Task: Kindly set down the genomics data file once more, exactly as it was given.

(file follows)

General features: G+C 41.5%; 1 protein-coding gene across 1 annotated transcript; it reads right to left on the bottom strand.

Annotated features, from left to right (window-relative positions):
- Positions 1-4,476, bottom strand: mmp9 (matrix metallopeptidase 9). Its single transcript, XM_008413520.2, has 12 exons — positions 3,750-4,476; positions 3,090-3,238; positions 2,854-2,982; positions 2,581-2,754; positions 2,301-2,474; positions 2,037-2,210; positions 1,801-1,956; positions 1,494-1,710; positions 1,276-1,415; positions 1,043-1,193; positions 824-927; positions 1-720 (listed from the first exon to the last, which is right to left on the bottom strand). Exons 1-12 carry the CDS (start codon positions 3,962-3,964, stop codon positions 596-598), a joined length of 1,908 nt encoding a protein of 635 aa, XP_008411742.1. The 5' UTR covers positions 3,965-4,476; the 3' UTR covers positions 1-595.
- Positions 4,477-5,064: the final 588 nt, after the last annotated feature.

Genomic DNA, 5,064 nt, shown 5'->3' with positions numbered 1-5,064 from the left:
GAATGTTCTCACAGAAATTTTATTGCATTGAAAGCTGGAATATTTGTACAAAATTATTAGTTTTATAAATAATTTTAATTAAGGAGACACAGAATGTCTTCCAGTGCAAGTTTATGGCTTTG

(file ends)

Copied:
General features: G+C 41.5%; 1 protein-coding gene across 1 annotated transcript; it reads right to left on the bottom strand.

Annotated features, from left to right (window-relative positions):
- Positions 1-4,476, bottom strand: mmp9 (matrix metallopeptidase 9). Its single transcript, XM_008413520.2, has 12 exons — positions 3,750-4,476; positions 3,090-3,238; positions 2,854-2,982; positions 2,581-2,754; positions 2,301-2,474; positions 2,037-2,210; positions 1,801-1,956; positions 1,494-1,710; positions 1,276-1,415; positions 1,043-1,193; positions 824-927; positions 1-720 (listed from the first exon to the last, which is right to left on the bottom strand). Exons 1-12 carry the CDS (start codon positions 3,962-3,964, stop codon positions 596-598), a joined length of 1,908 nt encoding a protein of 635 aa, XP_008411742.1. The 5' UTR covers positions 3,965-4,476; the 3' UTR covers positions 1-595.
- Positions 4,477-5,064: the final 588 nt, after the last annotated feature.

Genomic DNA, 5,064 nt, shown 5'->3' with positions numbered 1-5,064 from the left:
GAATGTTCTCACAGAAATTTTATTGCATTGAAAGCTGGAATATTTGTACAAAATTATTAGTTTTATAAATAATTTTAATTAAGGAGACACAGAATGTCTTCCAGTGCAAGTTTATGGCTTTG